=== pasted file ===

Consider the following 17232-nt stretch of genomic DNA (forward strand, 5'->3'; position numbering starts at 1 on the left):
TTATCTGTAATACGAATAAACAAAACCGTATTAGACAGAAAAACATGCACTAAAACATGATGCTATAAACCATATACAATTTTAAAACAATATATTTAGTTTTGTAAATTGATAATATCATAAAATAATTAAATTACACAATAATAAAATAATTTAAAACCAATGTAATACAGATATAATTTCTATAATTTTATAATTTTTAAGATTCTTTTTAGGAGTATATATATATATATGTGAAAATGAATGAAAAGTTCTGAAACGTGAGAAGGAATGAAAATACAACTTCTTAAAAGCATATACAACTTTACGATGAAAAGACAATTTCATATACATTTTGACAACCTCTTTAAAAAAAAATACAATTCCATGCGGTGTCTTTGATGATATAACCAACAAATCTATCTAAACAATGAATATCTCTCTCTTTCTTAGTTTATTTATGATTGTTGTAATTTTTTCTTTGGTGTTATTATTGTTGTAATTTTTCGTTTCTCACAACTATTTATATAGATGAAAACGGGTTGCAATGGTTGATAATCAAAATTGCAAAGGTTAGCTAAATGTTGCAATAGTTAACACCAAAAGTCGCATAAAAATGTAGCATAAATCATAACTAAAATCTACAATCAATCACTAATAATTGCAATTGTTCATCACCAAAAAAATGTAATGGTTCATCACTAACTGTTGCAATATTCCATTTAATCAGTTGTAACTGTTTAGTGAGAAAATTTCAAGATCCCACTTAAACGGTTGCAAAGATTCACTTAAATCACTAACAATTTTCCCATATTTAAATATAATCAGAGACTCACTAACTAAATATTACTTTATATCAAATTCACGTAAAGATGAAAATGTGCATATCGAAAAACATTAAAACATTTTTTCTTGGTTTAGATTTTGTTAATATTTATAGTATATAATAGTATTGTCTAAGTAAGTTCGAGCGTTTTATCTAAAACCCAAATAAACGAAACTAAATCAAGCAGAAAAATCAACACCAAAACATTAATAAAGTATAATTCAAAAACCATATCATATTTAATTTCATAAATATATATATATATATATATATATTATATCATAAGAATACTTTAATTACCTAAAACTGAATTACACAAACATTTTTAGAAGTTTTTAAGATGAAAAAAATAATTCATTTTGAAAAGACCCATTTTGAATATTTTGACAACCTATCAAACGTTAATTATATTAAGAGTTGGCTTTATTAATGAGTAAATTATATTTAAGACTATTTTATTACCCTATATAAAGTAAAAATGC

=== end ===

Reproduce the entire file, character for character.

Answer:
Consider the following 17232-nt stretch of genomic DNA (forward strand, 5'->3'; position numbering starts at 1 on the left):
TTATCTGTAATACGAATAAACAAAACCGTATTAGACAGAAAAACATGCACTAAAACATGATGCTATAAACCATATACAATTTTAAAACAATATATTTAGTTTTGTAAATTGATAATATCATAAAATAATTAAATTACACAATAATAAAATAATTTAAAACCAATGTAATACAGATATAATTTCTATAATTTTATAATTTTTAAGATTCTTTTTAGGAGTATATATATATATATGTGAAAATGAATGAAAAGTTCTGAAACGTGAGAAGGAATGAAAATACAACTTCTTAAAAGCATATACAACTTTACGATGAAAAGACAATTTCATATACATTTTGACAACCTCTTTAAAAAAAAATACAATTCCATGCGGTGTCTTTGATGATATAACCAACAAATCTATCTAAACAATGAATATCTCTCTCTTTCTTAGTTTATTTATGATTGTTGTAATTTTTTCTTTGGTGTTATTATTGTTGTAATTTTTCGTTTCTCACAACTATTTATATAGATGAAAACGGGTTGCAATGGTTGATAATCAAAATTGCAAAGGTTAGCTAAATGTTGCAATAGTTAACACCAAAAGTCGCATAAAAATGTAGCATAAATCATAACTAAAATCTACAATCAATCACTAATAATTGCAATTGTTCATCACCAAAAAAATGTAATGGTTCATCACTAACTGTTGCAATATTCCATTTAATCAGTTGTAACTGTTTAGTGAGAAAATTTCAAGATCCCACTTAAACGGTTGCAAAGATTCACTTAAATCACTAACAATTTTCCCATATTTAAATATAATCAGAGACTCACTAACTAAATATTACTTTATATCAAATTCACGTAAAGATGAAAATGTGCATATCGAAAAACATTAAAACATTTTTTCTTGGTTTAGATTTTGTTAATATTTATAGTATATAATAGTATTGTCTAAGTAAGTTCGAGCGTTTTATCTAAAACCCAAATAAACGAAACTAAATCAAGCAGAAAAATCAACACCAAAACATTAATAAAGTATAATTCAAAAACCATATCATATTTAATTTCATAAATATATATATATATATATATATATTATATCATAAGAATACTTTAATTACCTAAAACTGAATTACACAAACATTTTTAGAAGTTTTTAAGATGAAAAAAATAATTCATTTTGAAAAGACCCATTTTGAATATTTTGACAACCTATCAAACGTTAATTATATTAAGAGTTGGCTTTATTAATGAGTAAATTATATTTAAGACTATTTTATTACCCTATATAAAGTAAAAATGC